We advise you to take normal precautions.
Latest travel alert
During the past year the number of public gatherings and demonstrations in Barcelona and other parts of Catalonia has increased. There is a possibility of further spontaneous gatherings and protests. These may affect local transport and other services. You should avoid areas where demonstrations are taking place, monitor local media and follow the advice of the local authorities and your tour operator. Be prepared to adjust your travel plans at short notice if necessary. See also the 'Social unrest' section below.
The best help is often close at hand so if you have problems, try talking to your local contacts, tour operator representative or hotel management. You can also contact the Spanish Emergency Services by calling 112. The operators speak English.
Our tips for Safe Travels:
- Purchase comprehensive travel insurance which covers all your intended activities.
- Get a European Health Insurance Card
- Add an alert for your destination within the Travelwise App.
- Register your details with us so that we can contact you quickly if there’s an unforeseen crisis like a natural disaster or a family emergency.
- Follow us on twitter @dfatravelwise for the latest travel updates.
- Read our ‘Know Before You Go’ guide.
Safety and security
There is a general threat from terrorism in Europe, and the threat in Spain is considered to be high. While there is a risk of indiscriminate attacks, targets could include areas frequented by tourists. Since 2015 the Spanish Government’s national anti-terror alert level is at four (high) on a scale of 1 to 5; this has not changed following the attacks of August 2017 (see below). Irish citizens should increase their security awareness and exercise heightened caution in popular tourist locations and crowded places, as terrorists are likely to attempt further attacks. In case of any security incident, you should follow the instructions and advice of the local police and your tour operator.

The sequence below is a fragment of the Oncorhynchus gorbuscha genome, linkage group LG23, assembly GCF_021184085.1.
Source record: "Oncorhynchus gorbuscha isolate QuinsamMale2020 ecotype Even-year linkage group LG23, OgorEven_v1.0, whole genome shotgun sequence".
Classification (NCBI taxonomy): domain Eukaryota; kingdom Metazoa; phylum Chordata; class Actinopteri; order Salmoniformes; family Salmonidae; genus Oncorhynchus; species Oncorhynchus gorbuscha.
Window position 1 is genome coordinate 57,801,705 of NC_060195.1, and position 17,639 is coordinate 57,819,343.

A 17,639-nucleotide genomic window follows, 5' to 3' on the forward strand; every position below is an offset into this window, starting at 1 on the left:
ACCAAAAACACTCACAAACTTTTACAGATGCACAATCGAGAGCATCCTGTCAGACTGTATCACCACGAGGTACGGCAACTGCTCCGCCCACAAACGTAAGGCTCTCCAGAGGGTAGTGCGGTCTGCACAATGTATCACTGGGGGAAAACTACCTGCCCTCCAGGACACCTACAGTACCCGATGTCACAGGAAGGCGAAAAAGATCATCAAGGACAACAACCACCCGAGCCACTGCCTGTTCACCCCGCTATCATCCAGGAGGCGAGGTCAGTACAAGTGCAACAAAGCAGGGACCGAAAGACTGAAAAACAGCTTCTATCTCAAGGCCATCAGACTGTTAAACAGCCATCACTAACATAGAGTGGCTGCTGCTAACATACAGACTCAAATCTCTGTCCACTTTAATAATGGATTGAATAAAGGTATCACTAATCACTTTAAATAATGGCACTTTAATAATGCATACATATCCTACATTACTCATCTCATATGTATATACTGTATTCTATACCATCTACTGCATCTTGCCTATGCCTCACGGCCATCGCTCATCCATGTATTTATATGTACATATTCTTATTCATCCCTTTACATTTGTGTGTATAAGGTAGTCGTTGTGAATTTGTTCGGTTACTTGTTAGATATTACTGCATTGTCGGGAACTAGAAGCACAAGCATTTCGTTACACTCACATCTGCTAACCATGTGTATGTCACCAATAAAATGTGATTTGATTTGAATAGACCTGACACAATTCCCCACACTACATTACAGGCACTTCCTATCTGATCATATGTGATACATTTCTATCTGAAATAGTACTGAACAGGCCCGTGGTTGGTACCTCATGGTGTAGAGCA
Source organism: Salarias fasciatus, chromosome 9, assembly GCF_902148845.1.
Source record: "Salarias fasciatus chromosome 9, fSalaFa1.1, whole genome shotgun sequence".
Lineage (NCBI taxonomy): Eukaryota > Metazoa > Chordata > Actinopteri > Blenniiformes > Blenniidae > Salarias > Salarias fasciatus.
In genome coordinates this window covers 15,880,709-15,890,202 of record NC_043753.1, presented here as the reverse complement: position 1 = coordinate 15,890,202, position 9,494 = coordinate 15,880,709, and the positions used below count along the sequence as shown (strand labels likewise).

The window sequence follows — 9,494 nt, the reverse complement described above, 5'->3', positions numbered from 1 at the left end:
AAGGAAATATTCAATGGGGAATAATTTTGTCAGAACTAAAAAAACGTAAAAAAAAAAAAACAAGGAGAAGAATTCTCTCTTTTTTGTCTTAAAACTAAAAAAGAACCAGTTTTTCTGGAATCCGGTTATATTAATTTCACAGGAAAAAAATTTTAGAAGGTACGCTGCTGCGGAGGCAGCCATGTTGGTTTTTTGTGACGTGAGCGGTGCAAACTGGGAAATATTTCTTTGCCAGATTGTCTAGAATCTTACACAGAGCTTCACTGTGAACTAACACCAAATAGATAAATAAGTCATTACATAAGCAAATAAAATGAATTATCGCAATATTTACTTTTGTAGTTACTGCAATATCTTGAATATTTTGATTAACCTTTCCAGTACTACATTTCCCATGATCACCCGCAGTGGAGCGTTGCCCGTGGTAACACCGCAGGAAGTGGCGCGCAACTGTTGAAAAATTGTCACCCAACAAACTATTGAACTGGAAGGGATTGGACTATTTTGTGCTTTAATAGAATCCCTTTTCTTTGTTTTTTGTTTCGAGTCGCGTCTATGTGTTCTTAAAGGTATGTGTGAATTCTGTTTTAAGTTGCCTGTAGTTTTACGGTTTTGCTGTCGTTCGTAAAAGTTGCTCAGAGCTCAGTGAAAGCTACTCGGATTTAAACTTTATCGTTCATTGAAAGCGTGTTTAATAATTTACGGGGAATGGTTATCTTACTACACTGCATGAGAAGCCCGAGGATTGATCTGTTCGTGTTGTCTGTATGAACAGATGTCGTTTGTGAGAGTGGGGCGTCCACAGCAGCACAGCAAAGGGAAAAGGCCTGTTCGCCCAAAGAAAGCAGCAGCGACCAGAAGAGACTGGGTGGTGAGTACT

On 17 and 18 August 2017 two related terrorist attacks took place in the Las Ramblas area of Barcelona and in the town of Cambrils, approximately 100km of Barcelona. These incidents, in which vehicles deliberately targeted pedestrians, resulted in 16 deaths, and injuries were sustained by over 100 people, including several Irish citizens. Many of those who died or were injured were foreign tourists. These events have now concluded and those who are thought to be responsible for the attacks were either killed during police operations or are in police custody.
In March 2004, bombs exploded on commuter trains in Madrid, killing 192 people. This attack was attributed to the Al Qaeda terrorist network. In 2007, a Spanish court found 21 people guilty of involvement in the bombings.
The Basque terrorist organisation, ETA, announced its dissolution in May 2018. It had not carried out any attacks in recent years.
There has been an increase in public demonstrations, which can affect local services or public transport and disrupt traffic, particularly in major cities such as Madrid and Barcelona. Strikes can also take place at short notice.